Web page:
The numbers are staggering — 500,000 septic tanks on Long Island. An estimated 2000 outfall pipes pouring runoff into our lakes, streams and bays with each rain. 100+ small dams and spillways blocking the way for ocean fish that would otherwise spawn. Clam harvests in the Great South Bay down well over 90 percent. Scallops in Peconic Bay all but wiped out by rust tide. Fish populations a small fraction of what they were not too long ago.
The groundwater, polluted with nitrogen from the septic tanks and from lawn and farm fertilizers, has over the past 30 years triggered ever larger and more devastating algal blooms — brown tides, red tide, rust tide — in all our major bays, destroying marine habitats everywhere. Marshes vanishing, fish disappearing as the water becomes ever more acidic and oxygen deprived. Finally, there’s Long Island’s drinking water, which rests in aquifers left there 10,000 years ago by glaciers, increasingly polluted by seepage from above.
2.8 million Long Islanders live in Nassau and Suffolk now, a quadrupling of population since World War II. If it were its own country, it would be the fourth most densely populated one in the world.
Can Long Island be saved? If the day comes soon when our rivers, ponds and bays are rendered lifeless, why would people want to live here at all? If its natural beauty is gone, if the groundwater is rendered a witches brew of household chemicals, pesticides and pharmaceuticals, what then?
Fortunately, Long Islanders are awakening to this crisis. Governor Cuomo has announced a series of public meetings to address the issue, three of them this month. Senators Schumer and Gillibrand are now fully aware of what is at stake. Senator Gillibrand helped support Suffolk County’s successful bid for $500K in consulting from IBM’s Smarter Cities Program, where a plan is to be developed to replace the worst 100,000 septic tanks with modern sewering and advanced ecofriendly toilets such as what Caltech has developed as winner of The Gates Foundation Reinventing The Toilet Challenge. Senator Schumer is planning to come to Long Island this summer to speak on the issue of sustainability. Over a 100 organizations have joined The Long Island Clean Water Partnership. Politicians and policy makers are embracing science to both diagnose the problems LI faces and to develop the solutions. Both Ed Mangano (Nassau) and Steve Bellone (Suffolk) are facing the issue of Long Island’s water quality and its future head on. The press, particularly Newsday, has stepped up its reporting, and helped Long Islanders to understand what is happening, and why and what needs to be done. Beyond that, people of every political persuasion are uniting behind the vision of a sustainable Long Island, a place where our children and grandchildren will be able to fish, clam, sail, swim and enjoy Long Island’s natural beauty as we once had.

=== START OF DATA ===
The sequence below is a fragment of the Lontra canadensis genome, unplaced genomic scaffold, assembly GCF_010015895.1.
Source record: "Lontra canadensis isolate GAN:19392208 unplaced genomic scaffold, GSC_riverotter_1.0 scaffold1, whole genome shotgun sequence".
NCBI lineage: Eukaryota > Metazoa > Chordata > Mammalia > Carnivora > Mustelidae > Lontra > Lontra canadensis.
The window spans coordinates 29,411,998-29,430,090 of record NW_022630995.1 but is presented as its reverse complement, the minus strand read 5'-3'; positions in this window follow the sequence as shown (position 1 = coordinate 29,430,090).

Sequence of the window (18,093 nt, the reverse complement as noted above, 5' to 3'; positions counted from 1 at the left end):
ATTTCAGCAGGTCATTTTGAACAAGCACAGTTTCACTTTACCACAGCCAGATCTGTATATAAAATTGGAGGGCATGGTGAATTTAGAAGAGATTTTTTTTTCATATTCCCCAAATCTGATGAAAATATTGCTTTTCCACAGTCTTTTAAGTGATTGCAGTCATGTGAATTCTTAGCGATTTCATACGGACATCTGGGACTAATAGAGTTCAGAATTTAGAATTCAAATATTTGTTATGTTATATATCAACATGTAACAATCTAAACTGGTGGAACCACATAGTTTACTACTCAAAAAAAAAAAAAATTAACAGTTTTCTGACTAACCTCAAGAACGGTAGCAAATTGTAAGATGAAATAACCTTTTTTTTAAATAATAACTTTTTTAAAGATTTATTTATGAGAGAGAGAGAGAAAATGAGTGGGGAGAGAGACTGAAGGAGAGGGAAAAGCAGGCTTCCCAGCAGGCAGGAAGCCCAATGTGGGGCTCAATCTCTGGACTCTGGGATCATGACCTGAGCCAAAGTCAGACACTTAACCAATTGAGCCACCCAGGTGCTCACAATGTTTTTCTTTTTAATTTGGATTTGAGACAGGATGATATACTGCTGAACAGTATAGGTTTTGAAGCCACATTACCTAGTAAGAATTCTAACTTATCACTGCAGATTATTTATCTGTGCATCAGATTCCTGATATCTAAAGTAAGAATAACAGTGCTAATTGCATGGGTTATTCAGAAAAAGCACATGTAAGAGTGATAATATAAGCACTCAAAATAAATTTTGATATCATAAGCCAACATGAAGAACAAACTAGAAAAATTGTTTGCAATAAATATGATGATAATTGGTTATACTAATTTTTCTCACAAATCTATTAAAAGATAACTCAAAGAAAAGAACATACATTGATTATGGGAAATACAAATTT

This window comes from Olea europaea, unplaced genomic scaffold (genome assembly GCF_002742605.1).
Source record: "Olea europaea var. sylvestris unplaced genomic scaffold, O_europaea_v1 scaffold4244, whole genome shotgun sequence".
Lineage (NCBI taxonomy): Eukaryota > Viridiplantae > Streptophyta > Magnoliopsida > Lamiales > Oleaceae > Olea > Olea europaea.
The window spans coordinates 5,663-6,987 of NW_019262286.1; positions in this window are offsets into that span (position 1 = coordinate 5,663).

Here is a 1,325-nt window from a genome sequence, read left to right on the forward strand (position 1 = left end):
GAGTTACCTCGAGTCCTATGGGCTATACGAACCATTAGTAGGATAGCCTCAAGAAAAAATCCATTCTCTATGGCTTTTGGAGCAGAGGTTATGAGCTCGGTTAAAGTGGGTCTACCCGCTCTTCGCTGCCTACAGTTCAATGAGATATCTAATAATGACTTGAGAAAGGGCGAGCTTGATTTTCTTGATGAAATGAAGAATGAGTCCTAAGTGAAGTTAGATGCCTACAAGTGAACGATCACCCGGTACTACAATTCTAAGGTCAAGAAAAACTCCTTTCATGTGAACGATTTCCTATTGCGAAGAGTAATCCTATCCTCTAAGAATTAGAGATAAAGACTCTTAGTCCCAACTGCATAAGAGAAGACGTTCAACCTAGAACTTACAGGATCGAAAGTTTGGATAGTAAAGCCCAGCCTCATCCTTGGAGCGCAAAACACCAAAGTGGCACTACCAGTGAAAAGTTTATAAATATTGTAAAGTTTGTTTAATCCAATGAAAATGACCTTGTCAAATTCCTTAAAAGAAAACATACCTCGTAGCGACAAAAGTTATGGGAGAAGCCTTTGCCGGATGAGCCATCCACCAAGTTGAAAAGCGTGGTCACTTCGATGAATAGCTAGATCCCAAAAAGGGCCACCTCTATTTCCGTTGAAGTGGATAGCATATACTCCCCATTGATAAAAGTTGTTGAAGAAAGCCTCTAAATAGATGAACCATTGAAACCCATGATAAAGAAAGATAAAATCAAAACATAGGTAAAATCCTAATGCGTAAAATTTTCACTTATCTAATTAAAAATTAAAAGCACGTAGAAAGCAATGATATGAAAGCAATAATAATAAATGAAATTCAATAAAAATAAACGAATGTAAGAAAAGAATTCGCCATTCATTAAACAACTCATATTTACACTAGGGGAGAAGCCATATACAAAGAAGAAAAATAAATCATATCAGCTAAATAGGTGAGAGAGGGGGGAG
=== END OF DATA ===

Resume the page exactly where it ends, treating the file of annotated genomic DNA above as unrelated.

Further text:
Sandy of course helped to bring Long Islanders together around its environmental issues. It severely damaged the Bay Park sewage treatment plant, flooded out low lying areas laden with septic tanks, decimated marshes and shoreline habitats, and signaled to all of us in no uncertain terms that we needed a plan to rebuild Long Island and soon. A year later, everyone is on the same page, and there’s the popular and the political will to make the investments necessary to create a sustainable Long Island. To those who’ve been involved in the fight, this turnabout is nothing short of miraculous.
Over the next months, I will be chronicling Long Island’s efforts to rebuild its marine and fresh water habitats, its shores and the communities that dot them. Long Island has the chance to make history. But then it has to. A barren, toxic Long Island is not a place people would want to live in, vacation at, or work on. This problem of polluted groundwater will cost billions to fix certainly, but will prevent the loss of many many billions more.